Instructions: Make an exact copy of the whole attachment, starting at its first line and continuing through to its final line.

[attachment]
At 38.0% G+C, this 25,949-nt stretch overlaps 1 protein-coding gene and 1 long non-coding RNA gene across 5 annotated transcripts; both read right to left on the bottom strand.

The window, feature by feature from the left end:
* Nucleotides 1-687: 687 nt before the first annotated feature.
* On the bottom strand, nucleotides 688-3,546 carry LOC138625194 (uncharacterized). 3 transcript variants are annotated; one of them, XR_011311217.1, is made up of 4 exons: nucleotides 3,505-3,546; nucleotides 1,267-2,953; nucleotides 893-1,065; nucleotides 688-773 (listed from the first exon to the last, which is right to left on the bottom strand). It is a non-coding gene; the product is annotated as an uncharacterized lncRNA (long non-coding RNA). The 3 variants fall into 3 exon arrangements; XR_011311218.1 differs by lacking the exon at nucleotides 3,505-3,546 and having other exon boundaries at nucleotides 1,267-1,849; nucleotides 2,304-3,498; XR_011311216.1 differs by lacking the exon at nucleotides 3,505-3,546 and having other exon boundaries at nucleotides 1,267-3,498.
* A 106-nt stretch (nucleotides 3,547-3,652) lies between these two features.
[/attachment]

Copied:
At 38.0% G+C, this 25,949-nt stretch overlaps 1 protein-coding gene and 1 long non-coding RNA gene across 5 annotated transcripts; both read right to left on the bottom strand.

The window, feature by feature from the left end:
* Nucleotides 1-687: 687 nt before the first annotated feature.
* On the bottom strand, nucleotides 688-3,546 carry LOC138625194 (uncharacterized). 3 transcript variants are annotated; one of them, XR_011311217.1, is made up of 4 exons: nucleotides 3,505-3,546; nucleotides 1,267-2,953; nucleotides 893-1,065; nucleotides 688-773 (listed from the first exon to the last, which is right to left on the bottom strand). It is a non-coding gene; the product is annotated as an uncharacterized lncRNA (long non-coding RNA). The 3 variants fall into 3 exon arrangements; XR_011311218.1 differs by lacking the exon at nucleotides 3,505-3,546 and having other exon boundaries at nucleotides 1,267-1,849; nucleotides 2,304-3,498; XR_011311216.1 differs by lacking the exon at nucleotides 3,505-3,546 and having other exon boundaries at nucleotides 1,267-3,498.
* A 106-nt stretch (nucleotides 3,547-3,652) lies between these two features.